Meet The Trappists – Article from Issue # 7 of Drink Me Magazine

What’s Trappist?

Certified Trappist Product

The iconic hexagonal “Certified Trappist Product” logo signifies an appellation extended to only seven monastic brewing facilities in the world; only six of which make their beer available for export.

Trappist Monks and their Trappistine sisters belong to the Cistercian order of strict observance.  Certified Trappist Products must adhere to three criteria: they must be produced on the grounds of a Trappist abbey; monks must oversee the production; and the majority of the profits from the sale of the product must go to social work

Going back to the days when brewing served primarily as a means to make water potable, the fifteen-hundred year history of Monastic brewing is filled with wonderful fables and stories that can never be refuted or corroborated. In sitting down to write about Trappist beers, it is easy to get lost in the romance, the lore and the legends.  However, focusing on the more ethereal aspects of these beers can obscure the fact that even today – with new and ambitious brews springing forth from all corners of the globe – Trappist facilities are still responsible for many of the best experiences one can find inside a glass.

Meet The Trappists!

Saint Benedictusabdij de Acheles Kluis – Achel – The most modest of Belgium’s Trappist Certified Brewing Facilities, Achel, which is basically a monastic brewpub, remains an undiscovered treasure among even seasoned Belgian beer enthusiasts.  In terms of the quality of the product however, Achel’s catalog of three beers can go toe-to-toe with any of its bigger more celebrated Trappist brethren.

“The Achel 8 Blonde” (sometimes referred to as Achel’s Tripel) is the standout for me.  With a honey and candy sweetness balanced by piercing bright carbonation, Achel 8 Blonde tastes something like the bastard product of an orgy between your favorite childhood bubble gums, a great glass of natural Italian sparkling wine, and a slice of canned pineapple.  This beer should be a game-changer for fans of Unibroue’s La Fin Du Monde, Chimay White or Delirium Tremens.

Abbaye Notre Dame de Scourmount – Chimay – The antithesis of Achel, Chimay is in many ways the face of Trappist beer around the globe.  The monks and others behind the Chimay brand hustle their beers, and the Trappist brand as a whole, with the zeal and creativity we Americans only encounter among independent southern rap artists.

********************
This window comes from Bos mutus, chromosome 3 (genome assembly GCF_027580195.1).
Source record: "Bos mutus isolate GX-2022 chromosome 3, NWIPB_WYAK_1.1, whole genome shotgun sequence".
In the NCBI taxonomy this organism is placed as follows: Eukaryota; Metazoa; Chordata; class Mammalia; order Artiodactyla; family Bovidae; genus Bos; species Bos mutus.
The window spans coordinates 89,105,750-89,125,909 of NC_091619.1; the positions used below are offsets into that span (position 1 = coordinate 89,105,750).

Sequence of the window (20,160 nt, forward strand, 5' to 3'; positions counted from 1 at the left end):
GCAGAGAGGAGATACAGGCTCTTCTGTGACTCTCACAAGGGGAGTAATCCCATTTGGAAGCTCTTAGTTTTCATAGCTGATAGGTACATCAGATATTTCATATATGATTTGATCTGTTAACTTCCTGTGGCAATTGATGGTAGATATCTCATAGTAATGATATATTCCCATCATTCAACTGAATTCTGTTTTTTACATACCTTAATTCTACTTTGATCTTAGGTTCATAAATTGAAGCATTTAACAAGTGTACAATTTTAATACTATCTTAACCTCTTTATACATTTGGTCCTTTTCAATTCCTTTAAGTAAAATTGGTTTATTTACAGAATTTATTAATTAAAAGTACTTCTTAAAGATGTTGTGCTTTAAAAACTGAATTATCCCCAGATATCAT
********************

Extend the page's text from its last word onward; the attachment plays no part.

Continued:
Of the three Chimay products available in the states, the Red labeled “Premiere” is my choice.  Clocking in at somewhere between 7% and 8% ABV, and featuring a delightfully decadent first sip flavor that calls to mind toffee, caramel and raisins,  Chimay Premiere has come to be the prototype for the Belgian Abbey Dubbel style.

Abdij O.L.Vrouw van KoningshoevenLa Trappe/Koningshoeven – Located in the town of Tilburg in The Netherlands, the brewery at the Abbey Schaapskooi is sometimes considered a certified Trappist facility, and sometimes not. Today this abbey is the only Trappist Certified brewing facility operating outside of Belgium’s borders.  The beers brewed here will sometimes bear the label “La Trappe”, and other times “Koningshoeven.”

Whatever it wants to be called, this place produces the largest variety of beers of any Trappist facility.  All of which seem to feature a signature lush sweetness that reminds me of a gingerbread cookie after being dipped in a caramel latte.  It is the balance of baking spice and dessert sweetness that make Koningshoeven beers, which might otherwise be on the syrupy side, extraordinary.  Nowhere is this more evident than in the elegantly rich, “Koningshoeven Bock.”

Abbaye Notre Dame de OrvalOrval – It is not chic for someone in my position to say they have a favorite beer.  I have two.  Moonlight Brewing Company Death & Taxes is one, and the only product made widely available by the Abbey Notre Dame de Orval is the other.

Simply called “Orval”, this brew takes you from honey to apples to a signature funky finish of wholegrain mustard and lemon pepper.  Like all of the best things in this world Orval remains delicately cultured while never losing track of its defiantly wild nature.  The driest and most complex of all the Trappist beers, Orval can be the hardest to fall for at first, but take it from me: once she has you, you are hers and all the others seem like they are wearing too much make-up.

Abbaye Notre Dame de Saint Remy – Rochefort –  There was a time before the advent of the modern Tripel when all Abbey beers were dark.  Rochefort never got the Tripel memo.  Rochefort 6,8, and 10 are all dark beers with no interest in hiding the obvious incorporation of caramel syrup into the brewing processes.  Rochefort creates drinkable essays on how to produce a beer that is both sweet and dry at the same time.